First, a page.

02/16/2016 In Books, Guest
Feb 16, 2016

Mute Witness; by Rick R. Reed—Guest Post and Giveaway

A Tale of Two Covers: MUTE WITNESS

The DSP Publications version of Mute Witness is its second incarnation. The book was originally published by MLR Press, with a different cover (by Deana C. Jamroz). The DSPP has been extensively re-edited and has gotten a whole new face, thanks to cover artist Aaron Anderson.

I love the whole cover art process, but it always makes me wary because it’s so vital to the success of the book. After all, this is the first impression, the “face”, if you will, of the book!

Which cover do you like better? Let me know (and with maybe a reason why) in the comments below.

First we have the original, from MLR. Here’s what I wrote I was looking for in the cover art request form:

A very strong, simple image keeps running through my mind: the face of a child, perhaps wide-eyed, with the mouth completely blurred out, as if it doesn’t exist. Like a face without a mouth (mute witness…get it?). And maybe that’s all we need. The boy in the book is eight years old and has dark hair and green eyes, but those details do not have to be strictly adhered to.

Again, I prefer more straightforward photographic images as opposed to filtered art or illustrations.

The book is more of a thriller, so the typeface and mood should lend itself to that genre.


Second, we have the DSP Publications cover. Here’s what I wrote to the cover artist about what I had in mind:

The tone is very serious and the plot itself is somewhat mysterious/suspenseful. It’s about child abduction and abuse and the very erroneous belief held by narrow minds that gay people are somehow linked to pedophiles.

 I think the primary focus should be on the missing child, who is truly the “mute witness” to what happened to him. I am attaching with the form several book covers that I think convey the right image (although I am open to any and all ideas—please don’t limit yourself to my thoughts). These are all photographic and fairly simple, with a somber tone (my favorite of which is THE GOOD GIRL).


And here are the book covers I attached for inspiration.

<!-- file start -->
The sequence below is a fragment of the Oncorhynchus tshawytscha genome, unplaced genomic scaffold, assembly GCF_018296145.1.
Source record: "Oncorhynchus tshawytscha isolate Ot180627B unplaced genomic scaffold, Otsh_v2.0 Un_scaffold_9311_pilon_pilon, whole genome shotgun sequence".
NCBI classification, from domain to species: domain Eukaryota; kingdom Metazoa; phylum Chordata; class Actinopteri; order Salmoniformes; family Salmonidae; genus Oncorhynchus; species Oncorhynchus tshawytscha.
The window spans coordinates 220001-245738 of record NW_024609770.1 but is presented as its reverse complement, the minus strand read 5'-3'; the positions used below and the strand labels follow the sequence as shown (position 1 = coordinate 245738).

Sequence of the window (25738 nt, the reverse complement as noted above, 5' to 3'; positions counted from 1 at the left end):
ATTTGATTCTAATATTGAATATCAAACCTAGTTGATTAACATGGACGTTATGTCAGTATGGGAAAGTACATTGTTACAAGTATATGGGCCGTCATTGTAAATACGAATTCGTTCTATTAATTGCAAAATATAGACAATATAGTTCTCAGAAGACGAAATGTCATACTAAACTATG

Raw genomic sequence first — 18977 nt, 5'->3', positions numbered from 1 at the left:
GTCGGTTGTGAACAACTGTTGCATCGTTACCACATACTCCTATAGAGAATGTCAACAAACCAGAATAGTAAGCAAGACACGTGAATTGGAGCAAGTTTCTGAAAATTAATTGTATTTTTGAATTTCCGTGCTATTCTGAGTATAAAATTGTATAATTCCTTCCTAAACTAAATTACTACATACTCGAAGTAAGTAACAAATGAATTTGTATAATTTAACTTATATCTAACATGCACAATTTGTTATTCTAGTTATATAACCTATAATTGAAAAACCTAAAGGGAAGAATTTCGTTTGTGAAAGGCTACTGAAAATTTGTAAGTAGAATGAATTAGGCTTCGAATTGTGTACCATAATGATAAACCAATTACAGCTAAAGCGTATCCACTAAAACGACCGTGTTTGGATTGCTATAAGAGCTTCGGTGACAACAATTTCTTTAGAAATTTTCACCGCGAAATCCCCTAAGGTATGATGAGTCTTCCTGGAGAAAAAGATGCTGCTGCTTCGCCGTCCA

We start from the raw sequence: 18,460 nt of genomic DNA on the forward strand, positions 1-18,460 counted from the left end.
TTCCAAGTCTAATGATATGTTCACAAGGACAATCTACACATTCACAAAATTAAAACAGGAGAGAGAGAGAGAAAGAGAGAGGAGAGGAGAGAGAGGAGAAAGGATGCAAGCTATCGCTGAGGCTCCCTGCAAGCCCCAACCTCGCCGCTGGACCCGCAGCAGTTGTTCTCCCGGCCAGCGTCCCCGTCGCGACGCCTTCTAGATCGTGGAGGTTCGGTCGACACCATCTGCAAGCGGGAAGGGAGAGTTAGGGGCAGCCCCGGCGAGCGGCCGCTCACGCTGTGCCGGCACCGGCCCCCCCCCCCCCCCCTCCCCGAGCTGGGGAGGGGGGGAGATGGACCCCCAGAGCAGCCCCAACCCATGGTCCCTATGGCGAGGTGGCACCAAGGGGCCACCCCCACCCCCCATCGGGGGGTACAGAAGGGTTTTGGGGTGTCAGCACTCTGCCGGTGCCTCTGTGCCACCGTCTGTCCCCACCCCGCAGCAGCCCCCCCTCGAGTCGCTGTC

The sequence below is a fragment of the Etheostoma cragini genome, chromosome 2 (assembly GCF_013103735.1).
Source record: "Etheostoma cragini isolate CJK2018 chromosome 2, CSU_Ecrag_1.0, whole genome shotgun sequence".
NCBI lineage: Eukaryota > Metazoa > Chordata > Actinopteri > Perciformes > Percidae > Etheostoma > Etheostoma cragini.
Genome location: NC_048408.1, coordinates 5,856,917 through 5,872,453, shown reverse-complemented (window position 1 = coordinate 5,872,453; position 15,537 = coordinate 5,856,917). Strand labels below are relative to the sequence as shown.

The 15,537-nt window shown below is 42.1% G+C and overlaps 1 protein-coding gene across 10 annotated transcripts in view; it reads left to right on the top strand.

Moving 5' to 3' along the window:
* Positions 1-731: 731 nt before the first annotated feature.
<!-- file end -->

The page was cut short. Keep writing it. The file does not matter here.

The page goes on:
{Don’t forget to leave a comment and let Rick know which cover you liked better. – AQG}




Mute_Witness_FinalTITLE: Mute Witness

AUTHOR: Rick R. Reed

PUBLISHER: DSP Publications

COVER ARTIST: Aaron Anderson

LENGTH: 290 Pages

GENRE: LGBT, Mystery & Suspense

RELEASE DATE: February 09, 2016

BLURB: 2nd Edition

The abuse of a little boy turns a community against a loving gay couple, and nobody comes out of it unscathed.

Sean and Austin have the perfect life: new love, a riverfront home, security. Their love for one another is only multiplied when Sean’s eight-year-old son, Jason, visits on the weekends.

And then their perfect world shatters.

Jason goes missing.

When the boy turns up days later, he’s been so horribly abused he’s lost the power to speak. Immediately small town minds turn to the boy’s gay father and his lover as the likely culprits. What was a warm, welcoming community becomes a lynching party out for blood.

As Sean and Austin struggle to stay together amidst innuendo, the very real threat of Sean losing the son he loves emerges. Yet the true villain is much closer to home, intent on ensuring the boy’s muteness is permanent.

1st Edition published by ManLove Romance Press, 2009.



IT WAS one of their rare lazy evenings. Summer, and the evening air was fresh and clean after an afternoon thunderstorm, with just a hint of a breeze. Normally, Sean and Austin were so busy that if they weren’t trying to change something about the little Cape Cod on the Ohio River they had bought a year before—adding a deck, putting in a new kitchen, stripping away years of white paint from the woodwork downstairs—they were too tired to do anything but crawl into bed and pass out, usually before eleven o’clock. Lovemaking, since they had bought the money- and-time-sucking house, had become relegated to weekend afternoons and the occasional early morning.

But today, Thursday, had been an easy one. Austin had called into work—the Benson Pottery, where he was a caster—and taken a mental health day. Things had just been too damn busy lately, and he needed the break. Waiting until Saturday was out of the question. Sunday seemed further away than the next millennium.

Sean, a reporter for the Evening View, the local thrice-weekly compilation of ads sandwiched in with a little editorial, had the day off. The couple spent the day in Pittsburgh, at the Andy Warhol museum, then had an early dinner at the Grand Concourse (the best paella on the Monongahela and Allegheny rivers), beat the brutal thunderstorm home, made love (acrobatically, in the kitchen, atop a butcher block), and now the two were curled up in front of the TV. Sean had rented Who’s Afraid of Virginia Woolf? and, after a bowl of Jamaican and a couple of vodka and tonics, the two were teary-eyed with laughter.